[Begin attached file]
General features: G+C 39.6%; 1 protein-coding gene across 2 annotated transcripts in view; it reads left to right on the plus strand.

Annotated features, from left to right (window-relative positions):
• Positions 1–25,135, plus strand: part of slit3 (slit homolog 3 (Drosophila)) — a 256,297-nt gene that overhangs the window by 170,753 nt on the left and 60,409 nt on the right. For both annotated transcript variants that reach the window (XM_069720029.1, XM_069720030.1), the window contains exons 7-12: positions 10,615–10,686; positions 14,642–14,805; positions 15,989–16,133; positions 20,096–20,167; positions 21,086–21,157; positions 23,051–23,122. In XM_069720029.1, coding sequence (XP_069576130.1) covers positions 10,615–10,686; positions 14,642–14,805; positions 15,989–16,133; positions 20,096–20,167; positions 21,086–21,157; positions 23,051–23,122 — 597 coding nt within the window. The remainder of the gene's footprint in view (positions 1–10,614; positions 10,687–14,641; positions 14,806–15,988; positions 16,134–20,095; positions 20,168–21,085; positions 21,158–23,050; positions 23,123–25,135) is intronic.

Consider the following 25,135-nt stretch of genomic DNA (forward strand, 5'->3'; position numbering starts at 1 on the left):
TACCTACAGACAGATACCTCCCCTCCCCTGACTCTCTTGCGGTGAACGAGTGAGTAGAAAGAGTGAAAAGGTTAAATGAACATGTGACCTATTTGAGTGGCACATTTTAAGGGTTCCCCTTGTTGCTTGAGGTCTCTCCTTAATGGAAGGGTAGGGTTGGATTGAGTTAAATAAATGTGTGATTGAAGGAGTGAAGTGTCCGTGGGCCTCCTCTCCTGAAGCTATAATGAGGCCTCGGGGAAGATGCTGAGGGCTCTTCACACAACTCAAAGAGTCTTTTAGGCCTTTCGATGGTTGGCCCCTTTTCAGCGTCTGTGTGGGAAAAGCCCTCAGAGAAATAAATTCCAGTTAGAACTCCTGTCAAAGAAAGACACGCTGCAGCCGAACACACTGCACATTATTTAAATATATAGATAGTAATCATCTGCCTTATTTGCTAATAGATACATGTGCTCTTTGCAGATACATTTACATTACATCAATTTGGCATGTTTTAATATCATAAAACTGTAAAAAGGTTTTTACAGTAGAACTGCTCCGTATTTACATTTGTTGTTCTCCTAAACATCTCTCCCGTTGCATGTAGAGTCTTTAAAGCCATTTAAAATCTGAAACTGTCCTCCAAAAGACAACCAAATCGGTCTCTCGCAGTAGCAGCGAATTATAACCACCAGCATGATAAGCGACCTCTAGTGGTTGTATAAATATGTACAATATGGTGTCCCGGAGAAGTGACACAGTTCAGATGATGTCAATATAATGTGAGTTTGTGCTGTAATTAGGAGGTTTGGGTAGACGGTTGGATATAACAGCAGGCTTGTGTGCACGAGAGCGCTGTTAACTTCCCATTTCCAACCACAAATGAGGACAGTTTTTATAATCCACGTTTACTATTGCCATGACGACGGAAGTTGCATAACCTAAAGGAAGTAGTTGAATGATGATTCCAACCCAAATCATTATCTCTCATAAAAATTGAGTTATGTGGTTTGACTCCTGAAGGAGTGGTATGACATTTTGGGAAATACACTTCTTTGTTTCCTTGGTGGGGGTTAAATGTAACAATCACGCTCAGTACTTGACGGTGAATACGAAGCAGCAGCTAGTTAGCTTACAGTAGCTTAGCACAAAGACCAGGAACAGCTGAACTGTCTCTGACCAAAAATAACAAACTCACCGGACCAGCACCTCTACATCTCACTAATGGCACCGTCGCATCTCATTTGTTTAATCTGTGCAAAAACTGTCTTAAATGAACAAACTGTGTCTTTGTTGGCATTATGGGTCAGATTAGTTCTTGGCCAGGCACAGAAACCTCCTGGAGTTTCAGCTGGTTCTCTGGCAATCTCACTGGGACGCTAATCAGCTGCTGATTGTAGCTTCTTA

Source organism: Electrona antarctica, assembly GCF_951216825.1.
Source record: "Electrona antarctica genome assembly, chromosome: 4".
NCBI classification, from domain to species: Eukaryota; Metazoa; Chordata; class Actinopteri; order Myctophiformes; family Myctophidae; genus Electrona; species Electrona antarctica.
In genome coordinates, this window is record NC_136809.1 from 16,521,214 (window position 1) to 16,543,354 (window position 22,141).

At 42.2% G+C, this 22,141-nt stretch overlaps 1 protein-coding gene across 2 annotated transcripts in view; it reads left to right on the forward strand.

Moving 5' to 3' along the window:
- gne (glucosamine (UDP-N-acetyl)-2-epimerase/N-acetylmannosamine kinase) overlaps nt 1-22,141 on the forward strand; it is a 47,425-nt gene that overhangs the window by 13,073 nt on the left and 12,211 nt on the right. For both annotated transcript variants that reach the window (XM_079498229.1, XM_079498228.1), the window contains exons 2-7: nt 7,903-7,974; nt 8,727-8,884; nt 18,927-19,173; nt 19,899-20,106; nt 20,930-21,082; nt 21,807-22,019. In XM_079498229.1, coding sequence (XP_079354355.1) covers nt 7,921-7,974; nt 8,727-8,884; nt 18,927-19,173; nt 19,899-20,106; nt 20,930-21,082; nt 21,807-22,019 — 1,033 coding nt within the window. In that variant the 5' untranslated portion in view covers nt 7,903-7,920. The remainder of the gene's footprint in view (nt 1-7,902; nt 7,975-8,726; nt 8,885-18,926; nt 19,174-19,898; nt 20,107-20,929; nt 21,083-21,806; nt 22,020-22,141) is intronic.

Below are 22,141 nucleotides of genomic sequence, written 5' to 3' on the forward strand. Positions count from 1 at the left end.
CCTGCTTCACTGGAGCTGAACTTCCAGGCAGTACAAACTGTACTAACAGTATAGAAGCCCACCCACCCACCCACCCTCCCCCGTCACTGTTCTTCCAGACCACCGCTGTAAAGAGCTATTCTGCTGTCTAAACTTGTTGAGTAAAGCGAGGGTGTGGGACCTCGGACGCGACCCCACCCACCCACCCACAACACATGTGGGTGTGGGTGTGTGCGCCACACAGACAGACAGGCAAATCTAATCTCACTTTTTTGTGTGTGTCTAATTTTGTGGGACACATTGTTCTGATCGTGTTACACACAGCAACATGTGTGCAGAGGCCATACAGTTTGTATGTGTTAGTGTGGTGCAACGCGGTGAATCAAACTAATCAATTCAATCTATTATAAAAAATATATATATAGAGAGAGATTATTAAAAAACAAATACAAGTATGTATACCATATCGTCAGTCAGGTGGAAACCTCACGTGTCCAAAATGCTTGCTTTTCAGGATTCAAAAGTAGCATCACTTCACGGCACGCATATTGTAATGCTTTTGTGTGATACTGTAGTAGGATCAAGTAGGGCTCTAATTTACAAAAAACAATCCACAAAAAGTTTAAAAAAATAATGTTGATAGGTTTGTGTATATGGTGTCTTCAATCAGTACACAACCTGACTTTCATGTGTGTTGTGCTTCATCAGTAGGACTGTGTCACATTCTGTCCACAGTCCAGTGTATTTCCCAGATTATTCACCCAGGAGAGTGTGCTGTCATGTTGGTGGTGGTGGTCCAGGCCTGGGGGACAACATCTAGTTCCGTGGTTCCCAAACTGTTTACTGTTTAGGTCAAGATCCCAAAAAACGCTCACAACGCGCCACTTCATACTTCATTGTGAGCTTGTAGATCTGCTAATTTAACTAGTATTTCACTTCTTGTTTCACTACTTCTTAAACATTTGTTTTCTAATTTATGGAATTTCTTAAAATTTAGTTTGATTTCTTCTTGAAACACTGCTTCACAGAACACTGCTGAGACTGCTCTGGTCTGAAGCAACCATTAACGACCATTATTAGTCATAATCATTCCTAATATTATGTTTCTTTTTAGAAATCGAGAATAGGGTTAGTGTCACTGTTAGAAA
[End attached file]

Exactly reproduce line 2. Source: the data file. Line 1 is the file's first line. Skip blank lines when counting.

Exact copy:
Annotated features, from left to right (window-relative positions):